September 23, 2011
Shahid Kapoor, Sonam Kapoor
I can’t believe that Pankaj Kapur has done what he’s done to Mausam! About one hour into the film I found myself thinking, Great job Mr K – you’ve got a winner on your hands. And then the film went on and on and on … and on and on and on … coming up with twists and turns that seemed deliberately and painstakingly contrived (no other word for it!) to keep the lead pair apart! Oh Mr Kapur, how could you have willfully spoilt what could have been a gem of a film?!
The basic story is this: Harry is a carefree youngster in Mallukot in Punjab. The year is 1992, the state is remembering to forget the ghosts of its recent terror-torn past, and Harry is surrounded by family, friends, happiness and laughter. Enter the beautiful Aayat who’s been sent to a relative’s home here by her father to escape from terror-stricken Kashmir. When Harry says to his friends one sunny afternoon in Mallukot, “Bluestar mara nahin, Ayodhya paida ho gaya,” you know this will not be a simple love story. Harry is smitten by Aayat but before she can reveal her feelings to him, she leaves Mallukot without a word. The years pass, they meet, they part again, and the cosmos seems to be plotting against them. Mausam takes us through a decade in India’s communal calendar – the demolition of the Babri Masjid, the Mumbai bomb blasts, Kargil, the Gujarat riots – and global events that keep two young lovers apart.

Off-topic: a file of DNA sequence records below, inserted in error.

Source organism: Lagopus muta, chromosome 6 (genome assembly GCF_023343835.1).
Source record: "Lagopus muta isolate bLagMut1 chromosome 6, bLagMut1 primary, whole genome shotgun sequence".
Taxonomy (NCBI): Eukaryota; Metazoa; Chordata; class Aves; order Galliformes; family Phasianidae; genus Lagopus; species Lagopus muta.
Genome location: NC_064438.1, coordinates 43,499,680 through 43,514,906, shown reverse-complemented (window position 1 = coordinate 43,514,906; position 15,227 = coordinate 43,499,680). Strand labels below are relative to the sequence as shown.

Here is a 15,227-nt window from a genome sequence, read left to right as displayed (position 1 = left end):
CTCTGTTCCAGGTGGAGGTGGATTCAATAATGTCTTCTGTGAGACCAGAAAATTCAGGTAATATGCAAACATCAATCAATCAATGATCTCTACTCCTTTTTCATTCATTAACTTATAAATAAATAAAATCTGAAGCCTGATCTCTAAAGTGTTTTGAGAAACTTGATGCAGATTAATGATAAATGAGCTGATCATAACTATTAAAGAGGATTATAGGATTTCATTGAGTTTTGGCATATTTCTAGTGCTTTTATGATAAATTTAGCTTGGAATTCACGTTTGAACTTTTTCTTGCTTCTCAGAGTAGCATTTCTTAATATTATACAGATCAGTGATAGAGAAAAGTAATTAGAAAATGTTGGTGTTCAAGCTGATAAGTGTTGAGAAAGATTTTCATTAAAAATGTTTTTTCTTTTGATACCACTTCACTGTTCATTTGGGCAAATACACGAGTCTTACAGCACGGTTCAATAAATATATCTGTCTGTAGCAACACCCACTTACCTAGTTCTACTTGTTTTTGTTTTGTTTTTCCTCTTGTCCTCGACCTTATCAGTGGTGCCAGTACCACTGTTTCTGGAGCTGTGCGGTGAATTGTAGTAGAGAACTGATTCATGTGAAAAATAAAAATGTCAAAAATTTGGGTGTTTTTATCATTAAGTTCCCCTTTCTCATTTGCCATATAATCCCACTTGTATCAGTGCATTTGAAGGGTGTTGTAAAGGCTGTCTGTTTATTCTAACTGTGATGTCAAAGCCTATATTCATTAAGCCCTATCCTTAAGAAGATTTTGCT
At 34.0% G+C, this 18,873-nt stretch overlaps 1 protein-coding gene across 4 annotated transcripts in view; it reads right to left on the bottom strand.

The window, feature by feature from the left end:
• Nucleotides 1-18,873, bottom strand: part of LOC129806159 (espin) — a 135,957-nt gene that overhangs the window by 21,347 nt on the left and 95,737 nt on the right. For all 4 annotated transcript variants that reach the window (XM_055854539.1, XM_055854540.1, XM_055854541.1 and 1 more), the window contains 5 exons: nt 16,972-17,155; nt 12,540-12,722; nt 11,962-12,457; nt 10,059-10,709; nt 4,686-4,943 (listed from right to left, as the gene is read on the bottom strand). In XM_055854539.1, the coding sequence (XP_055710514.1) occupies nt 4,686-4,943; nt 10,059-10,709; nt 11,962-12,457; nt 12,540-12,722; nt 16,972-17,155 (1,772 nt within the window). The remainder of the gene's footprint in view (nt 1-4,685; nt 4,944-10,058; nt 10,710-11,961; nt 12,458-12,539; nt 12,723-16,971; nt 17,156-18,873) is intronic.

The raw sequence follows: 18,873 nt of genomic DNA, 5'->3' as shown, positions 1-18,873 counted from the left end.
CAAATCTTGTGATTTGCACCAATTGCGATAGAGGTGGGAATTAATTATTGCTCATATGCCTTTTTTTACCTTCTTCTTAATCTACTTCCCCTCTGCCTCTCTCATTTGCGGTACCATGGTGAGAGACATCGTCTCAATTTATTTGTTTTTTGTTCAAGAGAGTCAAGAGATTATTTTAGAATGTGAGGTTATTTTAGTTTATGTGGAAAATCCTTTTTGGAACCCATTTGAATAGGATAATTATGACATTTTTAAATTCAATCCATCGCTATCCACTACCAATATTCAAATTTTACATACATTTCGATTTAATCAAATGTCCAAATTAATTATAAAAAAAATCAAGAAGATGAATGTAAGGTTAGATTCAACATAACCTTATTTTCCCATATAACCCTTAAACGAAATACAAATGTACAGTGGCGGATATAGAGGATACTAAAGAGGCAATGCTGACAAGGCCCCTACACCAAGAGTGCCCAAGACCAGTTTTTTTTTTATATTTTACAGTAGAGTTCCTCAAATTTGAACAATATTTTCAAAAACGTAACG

I can imagine what debutant director Pankaj Kapur was striving for in this film – an epic tale of star-crossed lovers torn apart by historical events, at the scale of Dr Zhivago. Perhaps as a tribute to David Lean’s classic, there’s even a scene in Mausam in which Harry on a moving train spots Aayat outside while she fails to see him. But Yuri Zhivago and Lara were separated by credible circumstances and events that flowed naturally and believably. Many of the developments that keep Harry and Aayat away from each other, however, seem to arise from their own foolishness or the scriptwriter’s lack of imagination. The first part of the film in Mallukot is well-written and well-directed, but years later when the couple are re-united and Aayat explains to Harry the reason for her disappearance, all I could think was: “And you couldn’t have just walked over to his house and told him that back then?!!!” Too many coincidences, too much happenstance … calls don’t get connected, people aren’t at home just when the protagonists phone them, people don’t try again if they get an answering machine the first time … I could have forgetten all those in the tenderness of Harry and Aayat’s final coming together IF the director had not then proceeded to stretch the story even further with a baby and a white horse that is meant to be symbolic but really looks quite silly! And nothing, yes nothing, screams out a director or producer’s lack of confidence in their product more than a song-and-dance at the end that’s in complete contrast to the mood of the entire film.